You want to give your child the best, but you also have income constraints to think of. So how do you choose between private schools versus public schools? Put another way, how do you decide private education is really worth it? Here's a rundown of issues pertaining to private schools vs. public schools in North America:
Everyone pays taxes, so you are already supporting the public school system. Why pay for both, you might ask yourself? The fact is that in numerous provinces and states, you can get tax breaks when you send your child to private school over a public school. This tax break can come in many different forms depending on what state or province you are in.
Most private school parents view the "dollars and cents question" as a materialistic reduction. For example, for Jewish, Christian, or Catholic parents, a private school that bolsters religious faith offers something invaluable. Parents of Waldorf or Montessori school students feel much the same.
Depending on what kind of private school you decide on, tuition can range from $4,000 per year up to more than $100,000. Public school costs nothing, of course. Is it more important to you to spend the money on private school tuition versus having money to treat your kids well in other respects? How much are you willing to sacrifice? Do you think the best things in life are free – or do you believe you get what you pay for?
Private schools are allowed to expel students and can choose not to allow certain students admision. In fact, many private schools are difficult to get into. Public schools allow all students, regardless of religious creed, academic abilities, or any other factor.
Sending your child to a private school means enrollment is selective and demands are uniformly higher versus a public school where they will be exposed to a wider variety of people and abilities. In today's world, both are likely to incorporate students from various cultures and backgrounds.
In most areas, your children will attend public school with other kids from the same area. However, a number of provinces are moving toward a policy where you can request a change if you desire.
When parents choose a private school, they often do so based on their desire to give their children a specific peer group, whether that is based on discipline, cultural or religious background, or philosophical beliefs. This is perhaps understandable, in that establishing the right peer groups early on can have profound effects later in life.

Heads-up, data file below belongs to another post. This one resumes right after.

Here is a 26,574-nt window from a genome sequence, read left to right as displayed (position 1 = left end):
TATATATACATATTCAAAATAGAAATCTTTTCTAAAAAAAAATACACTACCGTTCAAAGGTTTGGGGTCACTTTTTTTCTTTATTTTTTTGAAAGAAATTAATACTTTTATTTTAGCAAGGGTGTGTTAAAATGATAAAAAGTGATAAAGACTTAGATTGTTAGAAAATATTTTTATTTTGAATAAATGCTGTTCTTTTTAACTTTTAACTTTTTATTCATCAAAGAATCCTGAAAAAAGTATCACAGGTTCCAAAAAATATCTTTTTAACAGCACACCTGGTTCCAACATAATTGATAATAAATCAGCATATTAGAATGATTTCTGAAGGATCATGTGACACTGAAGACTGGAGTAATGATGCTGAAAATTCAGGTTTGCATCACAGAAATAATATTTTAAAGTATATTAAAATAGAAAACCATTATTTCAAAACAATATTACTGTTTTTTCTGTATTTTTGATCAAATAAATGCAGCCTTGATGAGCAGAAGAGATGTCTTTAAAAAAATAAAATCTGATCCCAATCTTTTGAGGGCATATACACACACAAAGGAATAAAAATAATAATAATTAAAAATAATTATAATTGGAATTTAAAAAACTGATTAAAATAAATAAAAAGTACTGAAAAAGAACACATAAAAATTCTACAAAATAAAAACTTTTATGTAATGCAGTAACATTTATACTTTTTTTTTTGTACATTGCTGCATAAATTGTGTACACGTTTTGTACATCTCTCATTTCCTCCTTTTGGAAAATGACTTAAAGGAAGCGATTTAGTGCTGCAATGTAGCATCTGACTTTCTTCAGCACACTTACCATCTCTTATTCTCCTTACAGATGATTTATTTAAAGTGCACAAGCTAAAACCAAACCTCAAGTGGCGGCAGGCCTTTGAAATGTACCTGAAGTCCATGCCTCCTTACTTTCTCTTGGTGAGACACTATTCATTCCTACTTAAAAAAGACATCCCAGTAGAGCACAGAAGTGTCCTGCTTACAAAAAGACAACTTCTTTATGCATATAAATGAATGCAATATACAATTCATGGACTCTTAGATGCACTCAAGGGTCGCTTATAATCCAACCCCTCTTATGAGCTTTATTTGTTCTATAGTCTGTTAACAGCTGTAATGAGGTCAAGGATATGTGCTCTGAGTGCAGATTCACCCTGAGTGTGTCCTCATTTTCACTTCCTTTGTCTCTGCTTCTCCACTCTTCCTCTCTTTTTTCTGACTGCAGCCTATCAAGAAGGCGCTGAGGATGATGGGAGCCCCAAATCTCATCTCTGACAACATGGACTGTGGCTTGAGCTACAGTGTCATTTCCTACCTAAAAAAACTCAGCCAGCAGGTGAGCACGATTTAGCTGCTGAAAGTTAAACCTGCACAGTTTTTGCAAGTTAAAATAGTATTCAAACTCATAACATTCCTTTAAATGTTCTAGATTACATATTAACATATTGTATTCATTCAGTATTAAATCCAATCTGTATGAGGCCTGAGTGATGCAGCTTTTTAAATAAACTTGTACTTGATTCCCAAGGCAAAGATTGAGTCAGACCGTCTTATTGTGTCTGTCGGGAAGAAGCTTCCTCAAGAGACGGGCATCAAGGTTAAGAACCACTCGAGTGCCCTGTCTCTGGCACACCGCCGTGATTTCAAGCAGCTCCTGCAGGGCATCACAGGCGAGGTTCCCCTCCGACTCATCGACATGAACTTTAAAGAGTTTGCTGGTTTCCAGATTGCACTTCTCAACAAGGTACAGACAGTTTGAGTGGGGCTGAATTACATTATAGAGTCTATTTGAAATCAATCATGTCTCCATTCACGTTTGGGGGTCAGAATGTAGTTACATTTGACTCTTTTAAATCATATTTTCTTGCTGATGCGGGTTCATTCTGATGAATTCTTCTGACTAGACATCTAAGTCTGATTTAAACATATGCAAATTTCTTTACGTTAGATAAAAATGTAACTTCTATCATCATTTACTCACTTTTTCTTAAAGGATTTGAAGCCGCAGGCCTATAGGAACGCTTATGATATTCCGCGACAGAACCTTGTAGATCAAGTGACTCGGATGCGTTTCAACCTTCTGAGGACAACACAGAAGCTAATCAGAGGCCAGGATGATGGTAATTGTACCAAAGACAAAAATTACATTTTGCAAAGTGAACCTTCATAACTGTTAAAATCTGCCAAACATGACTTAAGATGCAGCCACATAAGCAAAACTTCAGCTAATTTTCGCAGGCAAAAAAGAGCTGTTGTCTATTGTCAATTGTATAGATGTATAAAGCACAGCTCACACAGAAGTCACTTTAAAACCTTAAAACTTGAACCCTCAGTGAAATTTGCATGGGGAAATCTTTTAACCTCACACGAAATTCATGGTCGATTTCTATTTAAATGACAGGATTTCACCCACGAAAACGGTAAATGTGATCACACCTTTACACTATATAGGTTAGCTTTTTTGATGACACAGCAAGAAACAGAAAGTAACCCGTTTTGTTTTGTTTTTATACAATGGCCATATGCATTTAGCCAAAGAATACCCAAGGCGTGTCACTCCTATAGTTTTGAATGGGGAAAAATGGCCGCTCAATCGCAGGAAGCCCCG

In most private schools, students are excluded or expelled if they do not adhere to the school's policies or standards.
Overcrowding of public school classrooms is one of the most common complaints about the public education system, a significant problem that inspires parents to seek private school alternatives.
Because they do not use public funds (or in some areas, less funds), private schools are not as restricted in their program development or curricula. Private schools are not subject to budget limitations imposed by the state (although they may in fact have more restrictive limitations).
This freedom allows private schools to develop their own curricula. As long as parents agree with the intellectual, philosophical or religious basis brought to the curricula, this independence from 'government interference' is seen as a great advantage of private schools over public.
On the other hand, public schools use curricula designed to include all students, thus invoking in them a tolerance for others. Learning in both public and private schools is measured through standardized testing.
All teachers in public schools in almost all states and provinces in North America are required to have some form of federal, state or provincial certification along with a bachelor's degree.
In the more prestigious private and boarding schools, there are likely to be teachers who are much more highly qualified, with graduate degrees and higher-level awards. The same applies to schools with enrichment programs, such as gifted, AP, and IB schools.
Actual teacher certification on a state-by-state or province-by-province basis varies and is always being revised. So blanket statements are not helpful or appropriate.
Private school and public school administrators and educators all do their best to create the best learning environment possible. There are excellent public schools and there are excellent private schools.
In Canada, the Fraser Institute ranks schools, often finding favour with private schools, although it does highly rank some public schools. In the USA, the situation is similar: there are good public schools but many of the best overall schools are privately funded. A study by Harvard University found that private school students averaged higher than their public school counterparts in standardized tests in 11 of 12 comparisons of students.
If you're choosing between private school and public school, be sure to attend one of the Our Kids Private School Expos in the Fall. Parents and students agree spending just one afternoon at the Expo saved them time and energy in their search and gave them the information they needed to make the right school choice. Events are held in 6 cities across Canada annually in the Fall: Montreal, Ottawa, Toronto, Halton-Peel (Mississauga/Oakville), Calgary and Vancouver. RSVP required.
As a parent, you need to decide for yourself. Visit schools and see what the schools and teachers are like. We think the option of private school is a good one and gives parents alternatives they may want to pursue in finding the right education for their children.